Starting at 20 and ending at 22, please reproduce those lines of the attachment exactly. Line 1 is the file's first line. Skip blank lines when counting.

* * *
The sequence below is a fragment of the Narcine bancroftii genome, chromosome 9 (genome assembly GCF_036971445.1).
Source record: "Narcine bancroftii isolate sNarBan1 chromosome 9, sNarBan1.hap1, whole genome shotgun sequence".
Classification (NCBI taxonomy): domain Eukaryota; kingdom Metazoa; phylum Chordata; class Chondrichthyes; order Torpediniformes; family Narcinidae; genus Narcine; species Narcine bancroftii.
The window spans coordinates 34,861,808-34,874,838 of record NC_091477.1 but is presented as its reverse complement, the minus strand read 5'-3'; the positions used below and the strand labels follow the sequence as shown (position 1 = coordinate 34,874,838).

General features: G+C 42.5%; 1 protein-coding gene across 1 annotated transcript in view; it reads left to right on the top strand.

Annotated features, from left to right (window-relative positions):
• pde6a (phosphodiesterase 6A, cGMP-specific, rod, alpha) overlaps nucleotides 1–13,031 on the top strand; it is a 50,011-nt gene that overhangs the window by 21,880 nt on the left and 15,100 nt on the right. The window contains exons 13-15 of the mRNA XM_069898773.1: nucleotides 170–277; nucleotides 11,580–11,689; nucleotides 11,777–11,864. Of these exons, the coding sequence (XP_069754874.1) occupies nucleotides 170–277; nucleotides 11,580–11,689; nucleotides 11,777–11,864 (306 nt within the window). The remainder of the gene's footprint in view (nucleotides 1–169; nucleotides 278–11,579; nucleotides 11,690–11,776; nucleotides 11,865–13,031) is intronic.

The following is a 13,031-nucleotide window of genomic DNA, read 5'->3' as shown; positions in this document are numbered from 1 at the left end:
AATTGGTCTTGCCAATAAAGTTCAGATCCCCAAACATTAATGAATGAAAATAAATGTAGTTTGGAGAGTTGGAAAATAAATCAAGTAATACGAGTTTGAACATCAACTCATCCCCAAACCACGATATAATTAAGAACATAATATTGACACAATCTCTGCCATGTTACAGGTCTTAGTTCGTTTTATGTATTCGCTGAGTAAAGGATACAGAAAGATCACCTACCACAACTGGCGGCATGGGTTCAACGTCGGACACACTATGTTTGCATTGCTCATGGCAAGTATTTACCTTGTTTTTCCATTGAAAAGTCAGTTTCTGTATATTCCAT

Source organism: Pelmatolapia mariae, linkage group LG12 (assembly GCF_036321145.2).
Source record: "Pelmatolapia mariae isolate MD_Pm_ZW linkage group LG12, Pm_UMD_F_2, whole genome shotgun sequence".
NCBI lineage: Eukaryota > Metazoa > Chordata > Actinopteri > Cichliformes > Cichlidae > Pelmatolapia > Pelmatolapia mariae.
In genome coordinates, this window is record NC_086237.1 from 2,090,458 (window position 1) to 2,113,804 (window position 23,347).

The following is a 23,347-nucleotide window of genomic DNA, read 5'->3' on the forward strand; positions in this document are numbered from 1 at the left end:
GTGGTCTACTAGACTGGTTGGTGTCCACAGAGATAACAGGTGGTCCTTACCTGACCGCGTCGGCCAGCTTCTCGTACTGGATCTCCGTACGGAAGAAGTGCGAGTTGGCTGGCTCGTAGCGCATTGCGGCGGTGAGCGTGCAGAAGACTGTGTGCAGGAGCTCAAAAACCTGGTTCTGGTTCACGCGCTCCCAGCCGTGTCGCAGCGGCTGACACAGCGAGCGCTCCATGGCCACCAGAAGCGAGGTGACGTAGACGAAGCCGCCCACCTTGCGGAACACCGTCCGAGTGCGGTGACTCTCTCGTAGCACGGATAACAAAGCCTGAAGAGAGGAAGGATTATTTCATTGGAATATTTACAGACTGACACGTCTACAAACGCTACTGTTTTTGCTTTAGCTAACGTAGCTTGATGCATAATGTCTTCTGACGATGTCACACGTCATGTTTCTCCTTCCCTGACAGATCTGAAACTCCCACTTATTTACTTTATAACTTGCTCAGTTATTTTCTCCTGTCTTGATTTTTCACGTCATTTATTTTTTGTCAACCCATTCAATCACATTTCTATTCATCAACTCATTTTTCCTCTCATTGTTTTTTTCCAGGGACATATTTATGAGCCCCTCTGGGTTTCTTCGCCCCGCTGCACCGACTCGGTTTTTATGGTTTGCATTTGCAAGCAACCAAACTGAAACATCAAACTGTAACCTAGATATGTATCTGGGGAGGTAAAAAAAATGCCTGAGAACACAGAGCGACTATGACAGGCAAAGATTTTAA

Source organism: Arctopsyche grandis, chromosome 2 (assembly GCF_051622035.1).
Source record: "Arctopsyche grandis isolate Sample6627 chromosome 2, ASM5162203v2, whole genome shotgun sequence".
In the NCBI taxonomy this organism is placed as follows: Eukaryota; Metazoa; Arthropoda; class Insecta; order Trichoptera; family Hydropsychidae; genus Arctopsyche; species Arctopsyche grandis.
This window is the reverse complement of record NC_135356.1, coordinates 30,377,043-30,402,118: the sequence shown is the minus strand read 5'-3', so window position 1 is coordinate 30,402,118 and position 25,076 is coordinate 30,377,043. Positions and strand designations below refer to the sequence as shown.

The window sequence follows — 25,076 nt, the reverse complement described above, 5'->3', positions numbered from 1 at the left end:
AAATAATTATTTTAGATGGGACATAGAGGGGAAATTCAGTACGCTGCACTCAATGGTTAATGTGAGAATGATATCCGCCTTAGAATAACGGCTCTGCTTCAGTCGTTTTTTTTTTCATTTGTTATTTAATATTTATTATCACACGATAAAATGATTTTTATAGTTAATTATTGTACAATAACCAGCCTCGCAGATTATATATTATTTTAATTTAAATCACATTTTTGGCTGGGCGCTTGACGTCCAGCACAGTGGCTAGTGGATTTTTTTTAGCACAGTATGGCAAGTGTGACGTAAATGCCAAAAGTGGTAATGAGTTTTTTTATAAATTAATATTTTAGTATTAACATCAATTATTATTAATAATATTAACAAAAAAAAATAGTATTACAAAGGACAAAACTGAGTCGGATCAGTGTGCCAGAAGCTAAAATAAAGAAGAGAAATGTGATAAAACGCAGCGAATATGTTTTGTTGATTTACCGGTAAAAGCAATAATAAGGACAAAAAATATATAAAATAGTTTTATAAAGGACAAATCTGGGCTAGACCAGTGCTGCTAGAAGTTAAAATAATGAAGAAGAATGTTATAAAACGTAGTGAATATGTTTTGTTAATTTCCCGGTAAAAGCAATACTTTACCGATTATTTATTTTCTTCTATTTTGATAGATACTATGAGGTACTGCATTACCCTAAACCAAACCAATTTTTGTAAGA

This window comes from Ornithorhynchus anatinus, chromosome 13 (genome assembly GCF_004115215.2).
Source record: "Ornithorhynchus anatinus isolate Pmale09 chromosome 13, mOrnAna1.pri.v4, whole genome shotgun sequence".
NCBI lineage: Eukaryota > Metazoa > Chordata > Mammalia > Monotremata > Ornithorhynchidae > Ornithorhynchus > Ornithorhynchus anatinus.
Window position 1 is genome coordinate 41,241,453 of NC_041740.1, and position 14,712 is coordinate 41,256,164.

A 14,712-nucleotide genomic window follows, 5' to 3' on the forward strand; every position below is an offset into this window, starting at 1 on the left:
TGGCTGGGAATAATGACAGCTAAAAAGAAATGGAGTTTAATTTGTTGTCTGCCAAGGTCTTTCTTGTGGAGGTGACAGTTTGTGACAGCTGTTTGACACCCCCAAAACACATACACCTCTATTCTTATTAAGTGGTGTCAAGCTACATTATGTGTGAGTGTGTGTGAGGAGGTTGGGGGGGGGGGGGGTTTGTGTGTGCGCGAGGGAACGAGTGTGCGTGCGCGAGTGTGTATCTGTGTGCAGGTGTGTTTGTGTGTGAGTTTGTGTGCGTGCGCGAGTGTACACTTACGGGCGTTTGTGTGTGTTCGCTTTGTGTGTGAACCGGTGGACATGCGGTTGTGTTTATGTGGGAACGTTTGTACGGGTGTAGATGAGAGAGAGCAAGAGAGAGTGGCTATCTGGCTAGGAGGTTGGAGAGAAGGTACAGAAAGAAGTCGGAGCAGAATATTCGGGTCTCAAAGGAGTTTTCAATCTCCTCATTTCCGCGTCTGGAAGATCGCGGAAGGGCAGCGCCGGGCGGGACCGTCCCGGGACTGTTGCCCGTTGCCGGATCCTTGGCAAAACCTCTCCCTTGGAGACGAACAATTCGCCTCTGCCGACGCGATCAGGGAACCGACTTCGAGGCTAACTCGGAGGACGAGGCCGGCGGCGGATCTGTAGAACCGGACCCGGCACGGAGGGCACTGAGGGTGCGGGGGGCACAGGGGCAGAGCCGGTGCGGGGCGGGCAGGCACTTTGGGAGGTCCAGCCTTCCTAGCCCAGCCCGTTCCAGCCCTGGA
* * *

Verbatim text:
The window sequence follows — 25,076 nt, the reverse complement described above, 5'->3', positions numbered from 1 at the left end:
AAATAATTATTTTAGATGGGACATAGAGGGGAAATTCAGTACGCTGCACTCAATGGTTAATGTGAGAATGATATCCGCCTTAGAATAACGGCTCTGCTTCAGTCGTTTTTTTTTTCATTTGTTATTTAATATTTATTATCACACGATAAAATGATTTTTATAGTTAATTATTGTACAATAACCAGCCTCGCAGATTATATATTATTTTAATTTAAATCACATTTTTGGCTGGGCGCTTGACGTCCAGCACAGTGGCTAGTGGATTTTTTTTAGCACAGTATGGCAAGTGTGACGTAAATGCCAAAAGTGGTAATGAGTTTTTTTATAAATTAATATTTTAGTATTAACATCAATTATTATTAATAATATTAACAAAAAAAAATAGTATTACAAAGGACAAAACTGAGTCGGATCAGTGTGCCAGAAGCTAAAATAAAGAAGAGAAATGTGATAAAACGCAGCGAATATGTTTTGTTGATTTACCGGTAAAAGCAATAATAAGGACAAAAAATATATAAAATAGTTTTATAAAGGACAAATCTGGGCTAGACCAGTGCTGCTAGAAGTTAAAATAATGAAGAAGAATGTTATAAAACGTAGTGAATATGTTTTGTTAATTTCCCGGTAAAAGCAATACTTTACCGATTATTTATTTTCTTCTATTTTGATAGATACTATGAGGTACTGCATTACCCTAAACCAAACCAATTTTTGTAAGA

This window comes from Ornithorhynchus anatinus, chromosome 13 (genome assembly GCF_004115215.2).